News ‘Time will tell’: Brittany Higgins hopeful PM will act after ‘robust’ discussion

‘Time will tell’: Brittany Higgins hopeful PM will act after ‘robust’ discussion

Brittany Higgins had a 'frank and honest' conversation with Scott Morrison on Friday. Photo: AAP
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Former Liberal staffer Brittany Higgins said her discussion with the Prime Minister about the culture at Parliament House was “difficult” but by the end there was a “consensus” that change is needed.

Ms Higgins, who triggered a national discussion on sexual assault after she went public with allegations she had been raped in a minister’s office in Parliament House, met with Prime Minister Scott Morrison on Friday to discuss reforming the workplace culture.

“He fundamentally seemed to understand what had happened to me … that was encouraging,” Ms Higgins told reporters after the meeting.

“It was a difficult conversation, it was robust, but ultimately, in the end, I think there was a consensus that reform needs to happen.”

The pair had a “frank and honest” exchange,  Ms Higgins said, covering topics including the need to reform legislation that staffers are hired under and known as the Members of Parliament (Staff) Act (MoPS), which allows MPs to sack staffers on the spot.

Ms Higgins has argued that the Act creates an imbalance of power and fails to protect staffers.

Although Ms Higgins said there was a “divergence of opinions”, she believed Mr Morrison had understood what happened to her, and said she was hopeful change would come.

“Progress moves slowly. I am hopeful that it’s going to happen. I guess time will tell,” she said.

In a statement following the meeting, Mr Morrison thanked Ms Higgins for her “contribution” to his government and “acknowledged her courage in coming forward and assisting in this work”.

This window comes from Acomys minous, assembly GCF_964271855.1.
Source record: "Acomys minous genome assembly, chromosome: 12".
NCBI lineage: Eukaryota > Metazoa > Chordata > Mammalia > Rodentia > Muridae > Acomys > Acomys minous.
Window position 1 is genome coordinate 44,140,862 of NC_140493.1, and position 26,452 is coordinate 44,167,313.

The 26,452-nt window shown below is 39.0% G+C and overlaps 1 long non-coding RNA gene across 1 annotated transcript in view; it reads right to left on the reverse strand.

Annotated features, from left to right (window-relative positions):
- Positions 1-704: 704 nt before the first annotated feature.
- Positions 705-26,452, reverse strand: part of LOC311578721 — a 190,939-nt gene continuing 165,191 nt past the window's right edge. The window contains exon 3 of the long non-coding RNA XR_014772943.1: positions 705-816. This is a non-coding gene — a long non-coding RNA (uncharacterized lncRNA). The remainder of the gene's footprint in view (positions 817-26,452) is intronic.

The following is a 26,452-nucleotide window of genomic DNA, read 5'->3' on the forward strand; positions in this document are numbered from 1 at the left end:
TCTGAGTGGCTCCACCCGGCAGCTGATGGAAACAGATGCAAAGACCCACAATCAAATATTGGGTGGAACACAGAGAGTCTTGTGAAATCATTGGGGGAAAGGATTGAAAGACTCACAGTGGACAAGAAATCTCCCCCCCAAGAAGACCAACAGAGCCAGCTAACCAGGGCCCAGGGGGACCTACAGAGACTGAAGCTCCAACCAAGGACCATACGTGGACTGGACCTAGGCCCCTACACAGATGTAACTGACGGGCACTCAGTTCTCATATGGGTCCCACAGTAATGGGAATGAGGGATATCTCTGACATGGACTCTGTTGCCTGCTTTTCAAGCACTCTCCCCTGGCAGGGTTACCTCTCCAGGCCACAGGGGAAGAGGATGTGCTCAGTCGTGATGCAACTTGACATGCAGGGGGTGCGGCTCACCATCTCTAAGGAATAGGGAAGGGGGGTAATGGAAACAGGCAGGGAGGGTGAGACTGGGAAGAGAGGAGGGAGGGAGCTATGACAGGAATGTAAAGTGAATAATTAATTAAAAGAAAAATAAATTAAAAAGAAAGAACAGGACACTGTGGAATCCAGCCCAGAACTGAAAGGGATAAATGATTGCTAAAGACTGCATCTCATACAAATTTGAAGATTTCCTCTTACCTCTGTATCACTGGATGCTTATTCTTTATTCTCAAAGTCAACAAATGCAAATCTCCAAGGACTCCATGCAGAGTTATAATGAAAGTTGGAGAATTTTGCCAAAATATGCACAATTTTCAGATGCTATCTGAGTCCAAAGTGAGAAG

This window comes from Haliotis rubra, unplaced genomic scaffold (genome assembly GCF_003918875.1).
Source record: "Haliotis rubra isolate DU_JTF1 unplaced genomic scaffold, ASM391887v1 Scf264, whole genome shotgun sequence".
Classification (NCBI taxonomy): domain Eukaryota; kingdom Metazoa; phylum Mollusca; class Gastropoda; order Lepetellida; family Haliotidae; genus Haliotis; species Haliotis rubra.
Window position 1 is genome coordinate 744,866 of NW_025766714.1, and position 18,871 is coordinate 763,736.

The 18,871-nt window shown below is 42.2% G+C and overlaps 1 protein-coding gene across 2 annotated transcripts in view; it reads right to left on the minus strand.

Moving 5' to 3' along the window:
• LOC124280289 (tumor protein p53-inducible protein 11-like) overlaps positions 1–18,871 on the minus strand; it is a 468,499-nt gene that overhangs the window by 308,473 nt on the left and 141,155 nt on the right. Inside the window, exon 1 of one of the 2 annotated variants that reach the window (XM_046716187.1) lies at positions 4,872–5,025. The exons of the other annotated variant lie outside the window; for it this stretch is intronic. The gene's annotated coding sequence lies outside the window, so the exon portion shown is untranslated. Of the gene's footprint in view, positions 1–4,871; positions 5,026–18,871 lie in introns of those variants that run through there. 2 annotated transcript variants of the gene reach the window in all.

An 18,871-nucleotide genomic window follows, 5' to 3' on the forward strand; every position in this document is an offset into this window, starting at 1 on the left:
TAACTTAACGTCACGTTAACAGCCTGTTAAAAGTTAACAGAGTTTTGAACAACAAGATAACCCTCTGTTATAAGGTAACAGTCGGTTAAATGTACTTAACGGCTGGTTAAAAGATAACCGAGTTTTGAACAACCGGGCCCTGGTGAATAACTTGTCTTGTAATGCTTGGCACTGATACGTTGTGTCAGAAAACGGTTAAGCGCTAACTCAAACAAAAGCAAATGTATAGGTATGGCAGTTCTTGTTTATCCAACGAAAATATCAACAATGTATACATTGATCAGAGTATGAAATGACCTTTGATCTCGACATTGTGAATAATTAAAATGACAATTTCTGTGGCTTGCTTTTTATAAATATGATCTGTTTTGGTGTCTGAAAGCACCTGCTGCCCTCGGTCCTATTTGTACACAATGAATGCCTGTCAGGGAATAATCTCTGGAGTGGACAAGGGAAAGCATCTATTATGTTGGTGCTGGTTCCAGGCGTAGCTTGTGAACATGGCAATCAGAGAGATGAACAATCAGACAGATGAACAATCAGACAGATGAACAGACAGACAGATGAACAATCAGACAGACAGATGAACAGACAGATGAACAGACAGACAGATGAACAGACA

“We are committed to reform of the parliamentary workplace,” he said.

“I look forward to her participating in the ongoing discussions on this matter through the Independent Review into Commonwealth Parliamentary Workplaces.”

Ms Higgins attended Friday’s meeting armed with statistics about sexual assault in Australian workplaces.

She was accompanied to the meeting by several advocates, including businesswoman Wendy McCarthy AO.

Ms McCarthy’s activism has included being one of 80 women in the 1970s who put her full name to an advertisement declaring she had received a then-illegal abortion, and telling police to come and arrest her.

Victims of Crime Commissioner for the ACT Heidi Yates was also at the meeting, as was Ms Higgins’ partner David Sharaz.

Ms Higgins also met with Labor leader Anthony Albanese earlier in the day. After, she told reporters it had been a “constructive meeting” and she was “grateful” for his time.

Mr Albanese said it was an “opportunity for him to listen”.

“We need to listen to women and listen to their concerns, to listen to the experience that they’ve gone through and to listen to their views about solutions,” he said.

“It gives me great hope for this country that people like Grace Tame and Brittany Higgins have emerged as courageous women.”

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